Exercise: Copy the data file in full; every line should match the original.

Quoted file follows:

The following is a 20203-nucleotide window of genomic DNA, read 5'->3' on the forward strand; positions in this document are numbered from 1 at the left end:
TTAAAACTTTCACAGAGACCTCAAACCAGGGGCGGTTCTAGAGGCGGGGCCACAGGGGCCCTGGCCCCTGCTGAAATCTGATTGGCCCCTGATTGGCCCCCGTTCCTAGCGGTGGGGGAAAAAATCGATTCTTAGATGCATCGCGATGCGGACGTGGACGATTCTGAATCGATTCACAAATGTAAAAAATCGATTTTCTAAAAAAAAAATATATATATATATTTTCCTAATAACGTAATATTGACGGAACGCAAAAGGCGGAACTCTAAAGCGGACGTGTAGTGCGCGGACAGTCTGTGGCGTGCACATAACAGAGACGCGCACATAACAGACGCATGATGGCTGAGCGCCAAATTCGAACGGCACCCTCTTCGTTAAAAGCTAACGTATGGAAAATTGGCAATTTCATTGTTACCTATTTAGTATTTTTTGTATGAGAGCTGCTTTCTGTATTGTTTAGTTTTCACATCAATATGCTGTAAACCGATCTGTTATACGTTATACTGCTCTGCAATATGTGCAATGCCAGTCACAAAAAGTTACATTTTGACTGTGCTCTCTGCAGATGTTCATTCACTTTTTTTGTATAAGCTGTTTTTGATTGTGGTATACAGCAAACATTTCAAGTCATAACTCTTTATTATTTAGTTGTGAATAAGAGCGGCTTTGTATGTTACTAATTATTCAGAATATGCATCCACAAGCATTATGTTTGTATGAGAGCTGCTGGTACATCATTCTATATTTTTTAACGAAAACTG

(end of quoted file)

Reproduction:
The following is a 20203-nucleotide window of genomic DNA, read 5'->3' on the forward strand; positions in this document are numbered from 1 at the left end:
TTAAAACTTTCACAGAGACCTCAAACCAGGGGCGGTTCTAGAGGCGGGGCCACAGGGGCCCTGGCCCCTGCTGAAATCTGATTGGCCCCTGATTGGCCCCCGTTCCTAGCGGTGGGGGAAAAAATCGATTCTTAGATGCATCGCGATGCGGACGTGGACGATTCTGAATCGATTCACAAATGTAAAAAATCGATTTTCTAAAAAAAAAATATATATATATATTTTCCTAATAACGTAATATTGACGGAACGCAAAAGGCGGAACTCTAAAGCGGACGTGTAGTGCGCGGACAGTCTGTGGCGTGCACATAACAGAGACGCGCACATAACAGACGCATGATGGCTGAGCGCCAAATTCGAACGGCACCCTCTTCGTTAAAAGCTAACGTATGGAAAATTGGCAATTTCATTGTTACCTATTTAGTATTTTTTGTATGAGAGCTGCTTTCTGTATTGTTTAGTTTTCACATCAATATGCTGTAAACCGATCTGTTATACGTTATACTGCTCTGCAATATGTGCAATGCCAGTCACAAAAAGTTACATTTTGACTGTGCTCTCTGCAGATGTTCATTCACTTTTTTTGTATAAGCTGTTTTTGATTGTGGTATACAGCAAACATTTCAAGTCATAACTCTTTATTATTTAGTTGTGAATAAGAGCGGCTTTGTATGTTACTAATTATTCAGAATATGCATCCACAAGCATTATGTTTGTATGAGAGCTGCTGGTACATCATTCTATATTTTTTAACGAAAACTG